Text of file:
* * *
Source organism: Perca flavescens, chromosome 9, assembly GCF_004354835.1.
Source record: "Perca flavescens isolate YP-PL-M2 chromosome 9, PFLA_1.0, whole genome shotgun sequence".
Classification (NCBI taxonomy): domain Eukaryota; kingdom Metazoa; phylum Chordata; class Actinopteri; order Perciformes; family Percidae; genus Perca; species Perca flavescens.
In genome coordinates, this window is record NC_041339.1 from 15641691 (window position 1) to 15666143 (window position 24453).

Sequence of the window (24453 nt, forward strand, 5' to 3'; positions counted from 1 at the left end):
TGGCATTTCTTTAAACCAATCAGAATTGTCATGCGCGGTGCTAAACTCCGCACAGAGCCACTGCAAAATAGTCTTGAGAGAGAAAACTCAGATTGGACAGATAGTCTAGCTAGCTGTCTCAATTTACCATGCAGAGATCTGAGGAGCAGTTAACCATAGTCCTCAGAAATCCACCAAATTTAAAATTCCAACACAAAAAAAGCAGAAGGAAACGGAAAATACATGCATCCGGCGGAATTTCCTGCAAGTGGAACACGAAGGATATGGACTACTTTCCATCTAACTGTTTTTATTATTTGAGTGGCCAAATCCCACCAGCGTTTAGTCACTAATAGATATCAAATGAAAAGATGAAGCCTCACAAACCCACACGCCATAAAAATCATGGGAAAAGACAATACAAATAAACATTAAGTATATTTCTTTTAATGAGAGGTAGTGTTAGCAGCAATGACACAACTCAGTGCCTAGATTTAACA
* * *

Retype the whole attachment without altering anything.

Source organism: Perca flavescens, chromosome 9, assembly GCF_004354835.1.
Source record: "Perca flavescens isolate YP-PL-M2 chromosome 9, PFLA_1.0, whole genome shotgun sequence".
Classification (NCBI taxonomy): domain Eukaryota; kingdom Metazoa; phylum Chordata; class Actinopteri; order Perciformes; family Percidae; genus Perca; species Perca flavescens.
In genome coordinates, this window is record NC_041339.1 from 15641691 (window position 1) to 15666143 (window position 24453).

Sequence of the window (24453 nt, forward strand, 5' to 3'; positions counted from 1 at the left end):
TGGCATTTCTTTAAACCAATCAGAATTGTCATGCGCGGTGCTAAACTCCGCACAGAGCCACTGCAAAATAGTCTTGAGAGAGAAAACTCAGATTGGACAGATAGTCTAGCTAGCTGTCTCAATTTACCATGCAGAGATCTGAGGAGCAGTTAACCATAGTCCTCAGAAATCCACCAAATTTAAAATTCCAACACAAAAAAAGCAGAAGGAAACGGAAAATACATGCATCCGGCGGAATTTCCTGCAAGTGGAACACGAAGGATATGGACTACTTTCCATCTAACTGTTTTTATTATTTGAGTGGCCAAATCCCACCAGCGTTTAGTCACTAATAGATATCAAATGAAAAGATGAAGCCTCACAAACCCACACGCCATAAAAATCATGGGAAAAGACAATACAAATAAACATTAAGTATATTTCTTTTAATGAGAGGTAGTGTTAGCAGCAATGACACAACTCAGTGCCTAGATTTAACA